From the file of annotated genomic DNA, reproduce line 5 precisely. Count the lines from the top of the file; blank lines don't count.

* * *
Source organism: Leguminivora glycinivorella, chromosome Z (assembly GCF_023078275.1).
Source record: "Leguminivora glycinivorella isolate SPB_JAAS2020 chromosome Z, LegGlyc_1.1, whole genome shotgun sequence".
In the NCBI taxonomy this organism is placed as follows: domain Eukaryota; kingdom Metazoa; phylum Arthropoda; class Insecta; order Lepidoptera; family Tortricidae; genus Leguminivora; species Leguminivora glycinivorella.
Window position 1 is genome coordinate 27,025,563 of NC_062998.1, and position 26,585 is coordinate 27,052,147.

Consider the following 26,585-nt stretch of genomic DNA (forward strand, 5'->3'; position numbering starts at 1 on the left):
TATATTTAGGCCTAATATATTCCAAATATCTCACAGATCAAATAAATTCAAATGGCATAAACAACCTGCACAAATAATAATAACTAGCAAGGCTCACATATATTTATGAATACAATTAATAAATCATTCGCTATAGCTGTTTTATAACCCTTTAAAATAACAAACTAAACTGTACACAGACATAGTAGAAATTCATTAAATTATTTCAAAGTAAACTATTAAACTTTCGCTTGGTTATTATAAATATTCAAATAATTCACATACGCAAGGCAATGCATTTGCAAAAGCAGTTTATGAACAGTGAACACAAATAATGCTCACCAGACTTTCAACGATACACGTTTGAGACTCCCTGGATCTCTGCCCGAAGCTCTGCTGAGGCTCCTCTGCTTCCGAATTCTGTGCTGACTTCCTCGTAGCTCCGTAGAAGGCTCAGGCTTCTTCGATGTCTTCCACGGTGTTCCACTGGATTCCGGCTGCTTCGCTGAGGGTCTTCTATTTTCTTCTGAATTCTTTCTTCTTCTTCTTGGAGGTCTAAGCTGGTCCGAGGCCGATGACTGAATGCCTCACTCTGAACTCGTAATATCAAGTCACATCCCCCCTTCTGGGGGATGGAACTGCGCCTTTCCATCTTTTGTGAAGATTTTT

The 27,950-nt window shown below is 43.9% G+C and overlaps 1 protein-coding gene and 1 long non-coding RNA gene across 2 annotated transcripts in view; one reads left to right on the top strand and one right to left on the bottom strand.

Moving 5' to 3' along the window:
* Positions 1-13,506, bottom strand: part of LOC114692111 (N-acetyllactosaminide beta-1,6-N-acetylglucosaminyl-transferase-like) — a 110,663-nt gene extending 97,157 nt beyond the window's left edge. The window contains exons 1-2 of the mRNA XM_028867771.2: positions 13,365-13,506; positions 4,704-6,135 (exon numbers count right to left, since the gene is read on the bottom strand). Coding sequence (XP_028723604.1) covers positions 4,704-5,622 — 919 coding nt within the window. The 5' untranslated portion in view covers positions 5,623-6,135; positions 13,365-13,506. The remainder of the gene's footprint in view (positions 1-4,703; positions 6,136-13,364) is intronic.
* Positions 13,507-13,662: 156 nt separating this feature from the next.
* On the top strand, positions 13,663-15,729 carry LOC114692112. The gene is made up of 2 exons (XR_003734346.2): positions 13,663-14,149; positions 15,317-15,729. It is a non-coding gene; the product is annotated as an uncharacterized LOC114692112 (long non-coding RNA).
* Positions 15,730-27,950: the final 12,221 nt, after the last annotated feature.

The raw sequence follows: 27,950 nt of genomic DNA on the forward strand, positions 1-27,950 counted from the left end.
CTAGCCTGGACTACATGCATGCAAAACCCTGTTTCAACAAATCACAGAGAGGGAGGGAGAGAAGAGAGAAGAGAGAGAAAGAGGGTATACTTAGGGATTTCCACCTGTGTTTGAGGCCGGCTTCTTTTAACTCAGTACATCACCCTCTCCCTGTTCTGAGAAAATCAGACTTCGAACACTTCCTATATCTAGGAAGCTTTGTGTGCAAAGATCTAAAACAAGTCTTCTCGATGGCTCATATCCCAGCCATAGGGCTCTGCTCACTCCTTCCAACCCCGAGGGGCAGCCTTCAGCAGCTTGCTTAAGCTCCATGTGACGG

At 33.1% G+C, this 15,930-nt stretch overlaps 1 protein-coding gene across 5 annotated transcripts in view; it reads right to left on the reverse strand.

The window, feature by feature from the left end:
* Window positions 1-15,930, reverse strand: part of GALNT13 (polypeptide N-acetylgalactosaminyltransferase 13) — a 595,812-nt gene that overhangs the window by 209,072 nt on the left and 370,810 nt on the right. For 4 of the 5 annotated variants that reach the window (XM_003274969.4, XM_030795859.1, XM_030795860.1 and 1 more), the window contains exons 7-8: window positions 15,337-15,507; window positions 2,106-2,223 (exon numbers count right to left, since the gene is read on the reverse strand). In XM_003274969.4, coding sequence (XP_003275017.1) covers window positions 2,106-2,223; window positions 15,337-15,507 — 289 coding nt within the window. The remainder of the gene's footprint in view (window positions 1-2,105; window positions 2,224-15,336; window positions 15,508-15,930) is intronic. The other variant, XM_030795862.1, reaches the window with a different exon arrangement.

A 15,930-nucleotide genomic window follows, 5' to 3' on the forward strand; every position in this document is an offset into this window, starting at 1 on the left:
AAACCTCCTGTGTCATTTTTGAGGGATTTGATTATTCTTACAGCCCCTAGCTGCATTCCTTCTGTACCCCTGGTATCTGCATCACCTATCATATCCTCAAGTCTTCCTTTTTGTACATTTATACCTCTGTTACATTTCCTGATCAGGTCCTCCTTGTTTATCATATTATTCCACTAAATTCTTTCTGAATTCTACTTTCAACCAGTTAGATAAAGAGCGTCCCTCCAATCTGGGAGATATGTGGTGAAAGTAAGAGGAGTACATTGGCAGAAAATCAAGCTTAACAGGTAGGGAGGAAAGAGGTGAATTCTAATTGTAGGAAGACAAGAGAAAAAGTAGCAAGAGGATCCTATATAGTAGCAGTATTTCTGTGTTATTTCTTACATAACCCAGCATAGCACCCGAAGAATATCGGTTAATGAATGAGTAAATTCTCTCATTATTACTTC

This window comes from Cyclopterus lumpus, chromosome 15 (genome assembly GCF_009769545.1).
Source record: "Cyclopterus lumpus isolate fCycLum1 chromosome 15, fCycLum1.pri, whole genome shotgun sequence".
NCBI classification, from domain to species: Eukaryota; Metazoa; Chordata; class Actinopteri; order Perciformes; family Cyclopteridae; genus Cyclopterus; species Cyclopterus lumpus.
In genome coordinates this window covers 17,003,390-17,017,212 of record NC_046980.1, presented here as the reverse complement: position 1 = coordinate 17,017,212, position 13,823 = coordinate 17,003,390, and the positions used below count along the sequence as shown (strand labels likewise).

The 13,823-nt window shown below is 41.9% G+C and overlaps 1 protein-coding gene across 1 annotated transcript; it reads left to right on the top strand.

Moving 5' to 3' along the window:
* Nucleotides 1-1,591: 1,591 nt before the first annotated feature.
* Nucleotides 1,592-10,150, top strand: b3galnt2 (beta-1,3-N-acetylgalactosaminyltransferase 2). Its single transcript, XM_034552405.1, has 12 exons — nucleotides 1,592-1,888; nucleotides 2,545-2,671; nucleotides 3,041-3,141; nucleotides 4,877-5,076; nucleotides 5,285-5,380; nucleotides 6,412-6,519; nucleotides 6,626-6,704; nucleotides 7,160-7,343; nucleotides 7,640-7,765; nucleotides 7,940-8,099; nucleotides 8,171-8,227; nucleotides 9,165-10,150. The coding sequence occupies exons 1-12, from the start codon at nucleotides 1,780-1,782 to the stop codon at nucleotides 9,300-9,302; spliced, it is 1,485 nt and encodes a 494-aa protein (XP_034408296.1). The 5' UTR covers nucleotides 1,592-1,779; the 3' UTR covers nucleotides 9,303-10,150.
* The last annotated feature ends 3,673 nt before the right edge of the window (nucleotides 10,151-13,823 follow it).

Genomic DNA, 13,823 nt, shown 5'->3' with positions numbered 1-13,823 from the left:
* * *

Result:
Consider the following 26,585-nt stretch of genomic DNA (forward strand, 5'->3'; position numbering starts at 1 on the left):